So I will repeat some of my last comment:

    “Everyone at the moment is going on nothing – including me!

    The investigation is so vague that i am not sure it has given away anything of significance.”

    I don’t think it’s fair for you to start ramping up claims of possible incompetence of departments and authorities whenever specifics are absence.

    If you know more then bite your lip 🙂 but wait till the rest of us have the info you are working off in order for us to form more accurate opinions ourselves.

  • Mick Fealty

    Nothing wrong with any of that. That’s not why you got pinged! [as I suspect you know].

  • “His point that whoever gave the story out pre-arrest was putting those arrests at risk risk and giving perpetrators warning is a fair one.”

    I thought his key point about premature reporting was that ‘whoever shared this story at this early stage needs to reflect on the potential harm they’ve caused the children who will be intimidated and bullied by these offenders to try and prevent them from giving evidence ..’.

    In short, the risk to these abused children has been increased and the likelihood of co-operation with the various authorities IMO has now been diminished.

  • Mick Fealty

    Thanks for extracting the quote from the video Nev. Two key words: ‘potential’ and ‘Trust’.

    When we are all finished blaming the press, the breaking of this story appears to have come in anticipation of a joint meeting of the assembly’s health and justice committees on Monday.

    So what was the PSNI planning to brief the assembly on such a sensitive issue ahead of any arrests?

  • son of sam

    Paul Clarke last night was was very quick to dismiss the notion that their reporter had done anything wrong in breaking the story.However they seem to be dining out on the story with some relish.Was the joint meeting of the Justice and Health committees already arranged?I had the impression that it was in reaction to the story but no doubt your sources are better informed.

  • cynic2

    “Before we go down the personal route, ”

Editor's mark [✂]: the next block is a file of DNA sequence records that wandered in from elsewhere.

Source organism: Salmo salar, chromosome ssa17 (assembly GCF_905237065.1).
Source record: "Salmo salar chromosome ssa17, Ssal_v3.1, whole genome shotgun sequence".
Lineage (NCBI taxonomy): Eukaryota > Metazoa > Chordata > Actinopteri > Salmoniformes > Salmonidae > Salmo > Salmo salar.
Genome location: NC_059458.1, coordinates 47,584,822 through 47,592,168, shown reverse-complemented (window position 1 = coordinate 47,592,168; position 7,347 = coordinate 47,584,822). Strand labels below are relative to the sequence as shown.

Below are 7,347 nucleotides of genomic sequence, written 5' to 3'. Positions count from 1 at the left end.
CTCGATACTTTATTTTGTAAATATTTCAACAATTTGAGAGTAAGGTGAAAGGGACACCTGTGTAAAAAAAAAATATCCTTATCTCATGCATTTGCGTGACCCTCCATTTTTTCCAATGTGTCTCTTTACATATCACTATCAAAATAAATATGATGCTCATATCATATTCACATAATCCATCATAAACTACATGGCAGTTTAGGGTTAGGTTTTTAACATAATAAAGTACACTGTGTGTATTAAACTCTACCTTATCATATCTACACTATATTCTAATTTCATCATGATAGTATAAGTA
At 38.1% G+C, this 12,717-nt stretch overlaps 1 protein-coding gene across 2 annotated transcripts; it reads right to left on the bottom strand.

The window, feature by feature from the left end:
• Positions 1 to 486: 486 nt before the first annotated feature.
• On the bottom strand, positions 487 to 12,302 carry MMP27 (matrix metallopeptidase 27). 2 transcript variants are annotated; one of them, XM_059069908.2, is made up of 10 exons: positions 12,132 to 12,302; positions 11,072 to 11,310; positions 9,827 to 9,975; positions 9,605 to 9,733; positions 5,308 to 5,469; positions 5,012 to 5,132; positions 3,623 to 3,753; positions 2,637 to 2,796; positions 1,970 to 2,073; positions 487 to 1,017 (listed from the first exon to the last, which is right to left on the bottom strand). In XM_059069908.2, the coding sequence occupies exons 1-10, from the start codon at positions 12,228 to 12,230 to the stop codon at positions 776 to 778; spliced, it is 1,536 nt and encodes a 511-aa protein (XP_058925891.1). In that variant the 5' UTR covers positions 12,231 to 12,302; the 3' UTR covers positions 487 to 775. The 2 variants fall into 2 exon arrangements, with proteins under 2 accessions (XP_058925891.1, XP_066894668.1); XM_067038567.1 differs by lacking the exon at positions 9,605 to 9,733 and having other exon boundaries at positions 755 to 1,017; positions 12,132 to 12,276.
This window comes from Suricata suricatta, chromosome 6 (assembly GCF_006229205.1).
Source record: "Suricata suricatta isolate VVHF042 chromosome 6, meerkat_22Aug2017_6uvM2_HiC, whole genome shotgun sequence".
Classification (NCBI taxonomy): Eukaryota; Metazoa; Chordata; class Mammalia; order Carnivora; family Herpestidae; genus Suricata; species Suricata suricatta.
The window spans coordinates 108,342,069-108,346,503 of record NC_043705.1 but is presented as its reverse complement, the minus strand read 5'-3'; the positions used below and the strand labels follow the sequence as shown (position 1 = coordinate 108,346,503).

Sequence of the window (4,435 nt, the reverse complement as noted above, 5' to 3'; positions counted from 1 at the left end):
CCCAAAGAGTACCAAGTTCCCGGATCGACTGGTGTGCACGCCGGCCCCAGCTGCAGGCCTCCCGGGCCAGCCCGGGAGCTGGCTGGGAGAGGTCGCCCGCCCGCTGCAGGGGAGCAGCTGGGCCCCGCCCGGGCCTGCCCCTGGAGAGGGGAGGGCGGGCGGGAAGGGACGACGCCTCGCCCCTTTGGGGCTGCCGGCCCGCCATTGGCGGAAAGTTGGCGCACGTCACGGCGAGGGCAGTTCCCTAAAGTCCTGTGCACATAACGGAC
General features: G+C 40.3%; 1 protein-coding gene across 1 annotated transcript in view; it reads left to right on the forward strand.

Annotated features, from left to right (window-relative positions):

Sorry Mick but when, in my opinion, a Ministers performance in an interview is so weak, is it just a personal attack to say so? I think its a real and fair assessment of performance!

    Remember his TV appearance on flegs complaining that the PM wouldn’t take his calls and the SOS reminded him basically that he was Justice Minister. Weak weak weak

  • “It’s too important an issue – sexual exploitation of young people in care and elsewhere in Northern Ireland – for us not to having that level of discussions, so obviously we briefed the committees last week and I’m giving serious consideration as to what next steps need to be taken in view of everything that has been revealed over course of the last few days.” … Minister Poots, UTV, 18.09.2013

  • The two ministers together with the two junior ministers met with the chairs and vice-chairs of the two committees last Tuesday, September 10, presumably in private, to discuss the sexual exploitation of young people. … Source pt 1 of the September 16 joint session

  • DC


    Going by ACC Hamilton the PSNI had intervened but had trouble getting evidence off the abused and he didn’t directly suggest that that was because of the abused being bullied by the abuser to keep schtum as a result of media attention, as the contact seems to have been made before this, so there might be more to it – teens and authority generally rarely go hand in hand.

    I imagine these teens lead chaotic lives and then along comes a middle-aged middleclass psni officer in uniform trying to help…same with the social worker, probably well educated and all ethical, more than likely polar opposites in terms of backgrounds, value systems and behaviours / mannerisms to the teens in care and being questioned.

    They then want to sit down with the teens and say right let’s talk about sex, drink and drugs, the three things that outside of abuse no teenager generally wants to talk about in front of older people, never mind with older strangers going by the name of “authorities” enquiring into “abuse”.

    I dont think you need to call in specialists you need to call in former victims, women who had been in similar situations – in care as girls – and on drink and drugs etc. Ask them how to deal with teens missing while in care and incommunicado, that might be a better place to start?